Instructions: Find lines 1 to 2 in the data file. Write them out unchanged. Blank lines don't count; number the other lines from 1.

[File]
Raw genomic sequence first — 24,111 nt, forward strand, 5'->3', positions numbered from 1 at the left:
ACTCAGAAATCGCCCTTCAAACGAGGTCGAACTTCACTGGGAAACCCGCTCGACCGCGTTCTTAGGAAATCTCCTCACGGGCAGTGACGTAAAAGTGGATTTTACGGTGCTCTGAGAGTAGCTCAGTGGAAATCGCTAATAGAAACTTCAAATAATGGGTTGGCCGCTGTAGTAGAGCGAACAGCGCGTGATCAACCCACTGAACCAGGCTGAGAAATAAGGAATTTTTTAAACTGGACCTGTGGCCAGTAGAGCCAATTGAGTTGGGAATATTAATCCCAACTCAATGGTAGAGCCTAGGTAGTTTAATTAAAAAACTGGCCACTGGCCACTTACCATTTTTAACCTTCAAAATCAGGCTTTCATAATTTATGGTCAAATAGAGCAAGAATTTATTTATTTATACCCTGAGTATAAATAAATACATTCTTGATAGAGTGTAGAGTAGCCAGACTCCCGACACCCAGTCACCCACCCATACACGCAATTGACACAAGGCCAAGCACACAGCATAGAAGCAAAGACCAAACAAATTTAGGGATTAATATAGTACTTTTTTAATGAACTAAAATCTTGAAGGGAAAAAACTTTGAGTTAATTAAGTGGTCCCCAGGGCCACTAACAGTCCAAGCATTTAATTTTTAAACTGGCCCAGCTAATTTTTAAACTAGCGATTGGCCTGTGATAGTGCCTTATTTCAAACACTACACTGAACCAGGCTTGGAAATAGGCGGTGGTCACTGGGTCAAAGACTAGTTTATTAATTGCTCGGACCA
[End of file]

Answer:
Raw genomic sequence first — 24,111 nt, forward strand, 5'->3', positions numbered from 1 at the left:
ACTCAGAAATCGCCCTTCAAACGAGGTCGAACTTCACTGGGAAACCCGCTCGACCGCGTTCTTAGGAAATCTCCTCACGGGCAGTGACGTAAAAGTGGATTTTACGGTGCTCTGAGAGTAGCTCAGTGGAAATCGCTAATAGAAACTTCAAATAATGGGTTGGCCGCTGTAGTAGAGCGAACAGCGCGTGATCAACCCACTGAACCAGGCTGAGAAATAAGGAATTTTTTAAACTGGACCTGTGGCCAGTAGAGCCAATTGAGTTGGGAATATTAATCCCAACTCAATGGTAGAGCCTAGGTAGTTTAATTAAAAAACTGGCCACTGGCCACTTACCATTTTTAACCTTCAAAATCAGGCTTTCATAATTTATGGTCAAATAGAGCAAGAATTTATTTATTTATACCCTGAGTATAAATAAATACATTCTTGATAGAGTGTAGAGTAGCCAGACTCCCGACACCCAGTCACCCACCCATACACGCAATTGACACAAGGCCAAGCACACAGCATAGAAGCAAAGACCAAACAAATTTAGGGATTAATATAGTACTTTTTTAATGAACTAAAATCTTGAAGGGAAAAAACTTTGAGTTAATTAAGTGGTCCCCAGGGCCACTAACAGTCCAAGCATTTAATTTTTAAACTGGCCCAGCTAATTTTTAAACTAGCGATTGGCCTGTGATAGTGCCTTATTTCAAACACTACACTGAACCAGGCTTGGAAATAGGCGGTGGTCACTGGGTCAAAGACTAGTTTATTAATTGCTCGGACCA